It was tough being a pepperoni in an Irish stew. When my family first moved into our house in the late 1950s, one neighbor did not talk to us.  My sister and I always got along with our Irish friends — until a discussion of the relative merits of our heritages came up. Then we would be reminded that the Romans killed Our Lord; that the “Eye-talians” fought on the side of the Nazis during World War II; and other notorious missteps made by “the boot.” Nobody seemed to care about pizza, Michelangelo or the Italians’ profound impact on art, culture and cuisine…but what was logic against sheer numbers? The vote was 17 to 2 that Leif Ericson discovered America, not some “dirty Dago.”

One girl was the instigator. She had neat ideas like, “Let’s play football…Irish against Eye-talians.” Another playmate was half Irish/half Italian and needless to say he wore his green uniform on these occasions. If we were lucky the green team would give us a few of their toddlers.

Being sensitive, I was always running home in tears. I felt that my heritage was alienating me from my peers; and at the same time was very touchy about anyone cutting us down.

And I always dreaded the middle of March because Irish nationalism peaked around that time. I’d be walking home from my Catholic grade school, which was also mostly Irish, and I’d see those shamrocks and those huge green plastic derbys and green cigars int the five-and-dime. And I knew that “The Day” was near.

I remember getting out of bed on “The Day” and wishing I didn’t have to go to school. There were enough Irish kids in the school…couldn’t they give everyone else “The Day” off?

While I would tearfully retreat from the first onslaughts, my sister Julie was a fighter. One St. Patrick’s Day Julie accidentally wore a pair of greyish/green Hushpuppies shoes. When our mates at the school bus stop pointed this out, she rushed home to change them. Once we got to school, we were surrounded by shamrocks and cardboard leprechauns and green hair ribbons and buttons that said “Kiss Me, I’m Irish.” If you were lucky enough to be English or German you did your busywork and thanked God you were not a picked-upon Italian.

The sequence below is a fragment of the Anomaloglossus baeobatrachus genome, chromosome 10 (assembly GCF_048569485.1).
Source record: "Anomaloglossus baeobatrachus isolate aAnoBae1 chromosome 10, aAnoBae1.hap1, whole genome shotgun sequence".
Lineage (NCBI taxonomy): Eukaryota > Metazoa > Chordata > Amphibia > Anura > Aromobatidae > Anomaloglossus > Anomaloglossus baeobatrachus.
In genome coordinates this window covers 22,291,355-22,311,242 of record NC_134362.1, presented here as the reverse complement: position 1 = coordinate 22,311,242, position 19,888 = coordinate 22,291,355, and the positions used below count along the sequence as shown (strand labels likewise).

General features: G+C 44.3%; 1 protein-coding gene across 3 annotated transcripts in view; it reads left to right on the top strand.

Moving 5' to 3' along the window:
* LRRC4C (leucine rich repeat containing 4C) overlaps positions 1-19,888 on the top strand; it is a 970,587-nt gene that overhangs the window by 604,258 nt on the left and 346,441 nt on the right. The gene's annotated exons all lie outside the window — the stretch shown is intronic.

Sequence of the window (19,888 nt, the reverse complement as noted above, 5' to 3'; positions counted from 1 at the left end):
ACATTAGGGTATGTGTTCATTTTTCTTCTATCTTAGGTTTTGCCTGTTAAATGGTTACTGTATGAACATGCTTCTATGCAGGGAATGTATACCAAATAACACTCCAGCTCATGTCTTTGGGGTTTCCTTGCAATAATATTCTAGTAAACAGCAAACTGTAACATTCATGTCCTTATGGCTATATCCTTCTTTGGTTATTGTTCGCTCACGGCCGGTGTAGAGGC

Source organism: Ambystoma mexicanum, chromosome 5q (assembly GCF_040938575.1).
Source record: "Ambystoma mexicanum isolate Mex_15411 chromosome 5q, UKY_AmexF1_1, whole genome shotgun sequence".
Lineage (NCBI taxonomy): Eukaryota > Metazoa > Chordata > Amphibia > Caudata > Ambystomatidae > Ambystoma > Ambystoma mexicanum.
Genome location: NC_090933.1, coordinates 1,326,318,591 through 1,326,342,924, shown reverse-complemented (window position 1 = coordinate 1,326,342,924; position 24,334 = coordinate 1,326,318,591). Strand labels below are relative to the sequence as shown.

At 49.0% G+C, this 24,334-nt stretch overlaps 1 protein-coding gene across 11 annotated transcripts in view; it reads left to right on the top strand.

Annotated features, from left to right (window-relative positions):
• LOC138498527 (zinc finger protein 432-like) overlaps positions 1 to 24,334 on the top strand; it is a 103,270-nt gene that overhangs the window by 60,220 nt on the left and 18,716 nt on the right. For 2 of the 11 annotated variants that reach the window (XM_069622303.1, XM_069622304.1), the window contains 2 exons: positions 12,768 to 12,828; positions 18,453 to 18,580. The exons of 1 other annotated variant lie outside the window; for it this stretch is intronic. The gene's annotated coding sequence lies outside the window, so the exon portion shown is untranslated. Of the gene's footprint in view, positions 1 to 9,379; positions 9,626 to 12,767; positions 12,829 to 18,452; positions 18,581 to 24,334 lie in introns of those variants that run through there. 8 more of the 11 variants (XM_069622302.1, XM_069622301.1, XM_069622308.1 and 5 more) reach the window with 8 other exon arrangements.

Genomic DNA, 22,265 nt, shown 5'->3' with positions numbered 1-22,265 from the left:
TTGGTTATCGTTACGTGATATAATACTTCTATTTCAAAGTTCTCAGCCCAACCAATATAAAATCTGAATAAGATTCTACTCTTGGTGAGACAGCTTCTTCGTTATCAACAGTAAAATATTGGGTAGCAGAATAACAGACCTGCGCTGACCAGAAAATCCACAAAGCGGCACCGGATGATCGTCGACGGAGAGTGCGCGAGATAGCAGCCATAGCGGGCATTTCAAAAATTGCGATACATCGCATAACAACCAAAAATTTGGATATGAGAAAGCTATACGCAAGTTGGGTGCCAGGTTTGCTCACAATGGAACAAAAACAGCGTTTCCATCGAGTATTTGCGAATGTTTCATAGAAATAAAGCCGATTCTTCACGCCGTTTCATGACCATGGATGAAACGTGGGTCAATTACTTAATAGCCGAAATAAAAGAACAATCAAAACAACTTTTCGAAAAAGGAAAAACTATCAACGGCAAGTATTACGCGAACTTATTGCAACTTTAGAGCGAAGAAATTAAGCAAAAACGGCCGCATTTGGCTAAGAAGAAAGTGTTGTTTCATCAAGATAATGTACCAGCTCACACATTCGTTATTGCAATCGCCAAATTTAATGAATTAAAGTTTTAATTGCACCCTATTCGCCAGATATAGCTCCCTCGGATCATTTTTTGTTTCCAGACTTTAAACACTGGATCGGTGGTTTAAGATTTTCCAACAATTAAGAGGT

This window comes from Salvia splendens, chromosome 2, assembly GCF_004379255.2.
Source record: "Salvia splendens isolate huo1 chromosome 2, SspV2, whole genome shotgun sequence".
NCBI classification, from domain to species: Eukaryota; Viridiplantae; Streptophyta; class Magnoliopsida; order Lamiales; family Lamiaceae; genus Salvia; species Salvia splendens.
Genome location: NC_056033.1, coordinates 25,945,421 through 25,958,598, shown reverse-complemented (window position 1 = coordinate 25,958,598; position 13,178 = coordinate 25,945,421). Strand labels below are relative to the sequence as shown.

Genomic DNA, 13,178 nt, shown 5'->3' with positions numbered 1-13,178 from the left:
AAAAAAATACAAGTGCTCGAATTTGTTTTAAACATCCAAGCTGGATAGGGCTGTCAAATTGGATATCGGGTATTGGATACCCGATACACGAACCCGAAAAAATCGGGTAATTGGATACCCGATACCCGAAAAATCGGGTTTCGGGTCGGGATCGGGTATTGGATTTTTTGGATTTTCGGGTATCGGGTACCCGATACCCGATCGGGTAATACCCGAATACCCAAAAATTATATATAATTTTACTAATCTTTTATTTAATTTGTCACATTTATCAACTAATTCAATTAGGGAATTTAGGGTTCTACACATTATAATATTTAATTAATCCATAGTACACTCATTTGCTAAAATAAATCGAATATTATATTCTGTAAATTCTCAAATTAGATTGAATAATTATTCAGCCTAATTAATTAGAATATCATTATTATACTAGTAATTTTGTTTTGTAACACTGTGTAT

In sixth grade our classmate Nicholas Catrambone brought in cupcakes for all the Italians on St. Patrick’s Day. He actually took a head count the day before to make sure he had enough.  Our Irish teacher confiscated them and gave them away through a random drawing. While I did manage to score one, I resented her interfering. Why couldn’t the Italians eat in peace while the rest of the class sang “MacNamara’s Band?”

Why am I digging this up? I haven’t really thought about it for years, and much has changed.  The former antagonists from my childhood are now cherished friends. Back in September the organizer of those Irish-versus-Italian football games, another neighborhood friend and I celebrated our 60th birthdays together. Education and maturity have made us more appreciative of one another’s gifts…and one another’s heritages as well.  I’ve learned that the Irish also went through a long period of being the oppressed minority; that the conditions that drove them out of Ireland were tragic; that they were scorned and mistreated here well before the Italians were scorned and mistreated here.